In October of 1816 at age 42, John I. Harper and his wife Amanda purchased 110 acres at the riverbank in Lot Two, Gore number 6 in the Connecticut Western Reserve, of what is now Valley View.4 The 1820 United States Census lists him in Independence Township as a farmer, along with his brother Archibald. One of their neighbors at that time was Abraham Garfield, the father of the not yet born President James Garfield.8 John I. Harper's brother Archibald died September 25, 1825.6

John I. Harper was elected as one of the three Trustees of Independence Township in 1834.9 Valley View was a part of Independence Township at that time. These are the oldest existing records of the Township, as earlier records were destroyed by fire.9 John I. Harper died on August 26, 1849 at age 75 and is buried in the family cemetery he had established on his property.10

Captain Orange McArthur
1811 - November 13, 1837

Orange McArthur was born in 1811.10 His father, Rial McArthur (who earned the rank of Colonel during the War of 1812) first came to the region in 1808 as a surveyor of the eastern section of Independence Township for the Connecticut Land Company. Colonel Rial McArthur returned to the area in 1833 and served a Postmaster.9,11

Captain Orange McArthur was one of two elected constables for Independence Township in 1834, the earliest records in existence. The other elected constable that year was Jonathan Frazee.9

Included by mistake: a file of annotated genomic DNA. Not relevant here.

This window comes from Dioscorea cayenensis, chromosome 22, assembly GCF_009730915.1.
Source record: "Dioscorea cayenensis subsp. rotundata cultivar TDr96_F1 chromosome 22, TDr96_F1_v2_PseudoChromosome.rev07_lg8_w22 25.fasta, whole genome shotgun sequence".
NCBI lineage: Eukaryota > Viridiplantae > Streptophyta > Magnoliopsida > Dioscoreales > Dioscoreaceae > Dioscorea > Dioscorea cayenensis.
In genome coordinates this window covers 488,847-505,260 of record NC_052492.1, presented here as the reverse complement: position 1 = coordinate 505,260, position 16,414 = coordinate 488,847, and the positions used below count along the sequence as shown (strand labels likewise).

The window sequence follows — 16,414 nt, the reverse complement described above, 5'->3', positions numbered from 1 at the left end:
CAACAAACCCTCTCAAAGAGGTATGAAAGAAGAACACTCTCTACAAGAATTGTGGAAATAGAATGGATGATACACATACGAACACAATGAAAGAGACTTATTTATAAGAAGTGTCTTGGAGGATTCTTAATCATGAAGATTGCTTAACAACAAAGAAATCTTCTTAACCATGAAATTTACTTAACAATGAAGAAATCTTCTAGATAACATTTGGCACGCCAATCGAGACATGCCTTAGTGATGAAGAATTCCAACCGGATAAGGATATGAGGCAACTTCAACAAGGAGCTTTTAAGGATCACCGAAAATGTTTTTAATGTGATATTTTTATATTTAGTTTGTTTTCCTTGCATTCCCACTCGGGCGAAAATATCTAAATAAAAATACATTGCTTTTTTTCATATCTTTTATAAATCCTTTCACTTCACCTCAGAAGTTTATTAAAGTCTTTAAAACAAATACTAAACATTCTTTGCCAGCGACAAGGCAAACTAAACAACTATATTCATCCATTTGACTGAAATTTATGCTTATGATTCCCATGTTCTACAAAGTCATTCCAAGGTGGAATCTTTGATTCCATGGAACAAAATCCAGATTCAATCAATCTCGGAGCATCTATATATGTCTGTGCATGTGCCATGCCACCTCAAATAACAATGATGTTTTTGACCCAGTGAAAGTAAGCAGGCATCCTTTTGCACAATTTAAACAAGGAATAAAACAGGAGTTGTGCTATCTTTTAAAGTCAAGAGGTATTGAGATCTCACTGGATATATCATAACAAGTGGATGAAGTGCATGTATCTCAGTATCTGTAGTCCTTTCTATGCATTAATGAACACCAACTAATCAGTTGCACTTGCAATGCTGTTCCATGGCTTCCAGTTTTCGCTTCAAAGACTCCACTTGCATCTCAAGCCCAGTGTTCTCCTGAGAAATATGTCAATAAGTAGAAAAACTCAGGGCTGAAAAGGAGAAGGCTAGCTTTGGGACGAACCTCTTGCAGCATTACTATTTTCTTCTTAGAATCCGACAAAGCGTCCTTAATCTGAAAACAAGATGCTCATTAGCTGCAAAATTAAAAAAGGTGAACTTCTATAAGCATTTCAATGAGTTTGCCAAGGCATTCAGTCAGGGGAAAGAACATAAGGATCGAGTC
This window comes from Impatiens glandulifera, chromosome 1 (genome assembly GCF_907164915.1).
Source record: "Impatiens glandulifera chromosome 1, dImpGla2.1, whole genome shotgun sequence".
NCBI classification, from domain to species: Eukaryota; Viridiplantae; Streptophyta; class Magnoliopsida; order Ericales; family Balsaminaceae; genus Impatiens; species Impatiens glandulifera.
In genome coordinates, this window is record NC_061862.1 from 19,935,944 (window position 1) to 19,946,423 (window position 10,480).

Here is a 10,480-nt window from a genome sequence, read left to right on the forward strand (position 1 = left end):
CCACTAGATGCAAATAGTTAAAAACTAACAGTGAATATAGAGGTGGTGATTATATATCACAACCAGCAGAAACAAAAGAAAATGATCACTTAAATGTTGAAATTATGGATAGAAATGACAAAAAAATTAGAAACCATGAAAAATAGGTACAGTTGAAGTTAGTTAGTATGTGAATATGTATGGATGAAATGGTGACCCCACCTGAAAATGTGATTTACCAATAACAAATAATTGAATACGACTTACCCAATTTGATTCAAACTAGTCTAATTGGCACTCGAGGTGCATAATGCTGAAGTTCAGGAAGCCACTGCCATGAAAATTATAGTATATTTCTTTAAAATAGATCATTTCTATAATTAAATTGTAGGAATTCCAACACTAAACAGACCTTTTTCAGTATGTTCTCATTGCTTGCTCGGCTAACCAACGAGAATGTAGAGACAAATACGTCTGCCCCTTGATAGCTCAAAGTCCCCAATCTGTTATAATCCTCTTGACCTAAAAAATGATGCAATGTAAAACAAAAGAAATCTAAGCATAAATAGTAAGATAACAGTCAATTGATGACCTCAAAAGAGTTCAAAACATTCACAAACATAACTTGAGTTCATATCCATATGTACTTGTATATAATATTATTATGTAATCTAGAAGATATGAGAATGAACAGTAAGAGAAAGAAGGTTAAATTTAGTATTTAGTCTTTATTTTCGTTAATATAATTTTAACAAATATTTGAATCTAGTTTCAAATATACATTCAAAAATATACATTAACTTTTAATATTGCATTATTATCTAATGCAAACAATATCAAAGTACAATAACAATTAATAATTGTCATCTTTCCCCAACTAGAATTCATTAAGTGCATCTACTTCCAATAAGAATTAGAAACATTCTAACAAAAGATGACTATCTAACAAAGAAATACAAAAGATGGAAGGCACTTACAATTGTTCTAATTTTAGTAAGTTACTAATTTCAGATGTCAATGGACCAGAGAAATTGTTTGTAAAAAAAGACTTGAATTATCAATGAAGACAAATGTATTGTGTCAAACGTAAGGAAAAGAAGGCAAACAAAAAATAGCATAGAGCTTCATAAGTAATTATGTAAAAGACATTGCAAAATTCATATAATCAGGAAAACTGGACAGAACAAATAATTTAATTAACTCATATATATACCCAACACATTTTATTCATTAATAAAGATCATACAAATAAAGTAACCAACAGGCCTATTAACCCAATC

Captain Orange McArthur died on November 13, 1837.10,12 A notice of his death appeared in the Cleveland Herald and Gazette Newspaper on November 16, 1837 stating simply "Died, at Independence, Cuyahoga County, on the 13th instant, Capt. Orange McArthur, aged 26 years".12 No occupation for Captain Orange McArthur was listed. Local oral tradition consistently states that Orange McArthur was a canal boat captain. The Ohio and Erie Canal opened between Akron and Cleveland in 1827 and one of four locks within Independence Township cut through the property of John I. Harper, whose land Orange McArthur was also buried on. Unfortunately, the earliest known existing records that include the names of canal boat captains date to 1839, after Captain Orange McArthur's death.

The Cemetery

The cemetery originated as a family plot on land purchased by John I. And Amanda Harper in 1816 as a 110 acre parcel east of the river bank.4,10 It was traditionally known as the Harper Family Cemetery or the Old Rockside Cemetery.10 John I. Harper extended its use to others. From 1825-1827 construction of the Ohio and Erie Canal cut through John I. Harper's property. Local oral tradition stated that canal workers who died of swamp fever were buried there.10

The cemetery originally was south of Old Rockside Road. Over the years, the neighboring public avoided the low, swampy road to the north of the cemetery by cutting to the higher ground on the south side of the cemetery, between the cemetery and the Harper home.11 Frequent use turned the south side of the cemetery into the road, which was realized when county surveying was done years later to clear land titles along Old Rockside Road.11

Some local oral tradition stated that there may have been as many as one hundred burials in the cemetery.11 About 1929, Garfield Heights resident Velma Matzger (1911-1984) recorded the inscriptions of the only four legible stones recording five burials of the cemetery for the Western Reserve Historic Society.10,14

The inscriptions were:

HARPER Our father John I. August 26, 1849
He has gone home
He entered the second sphere

HARPER Martha, dau of E.R. & A. Harper,
died _____ 31, 1851,
age 5 yrs, 7 m, 26 days

(Erastus R. Harper was John I.
Harper's son. His wife's name was
Amanda).5

McARTHUR In memory of Capt. Orange McArthur,
who departed this life Nov 13, 1837, age
26 yrs, 9 mos.

JOINER Ithraim and Samantha
Our Father,
He has gone home

He has entered the second sphere, October 23,1847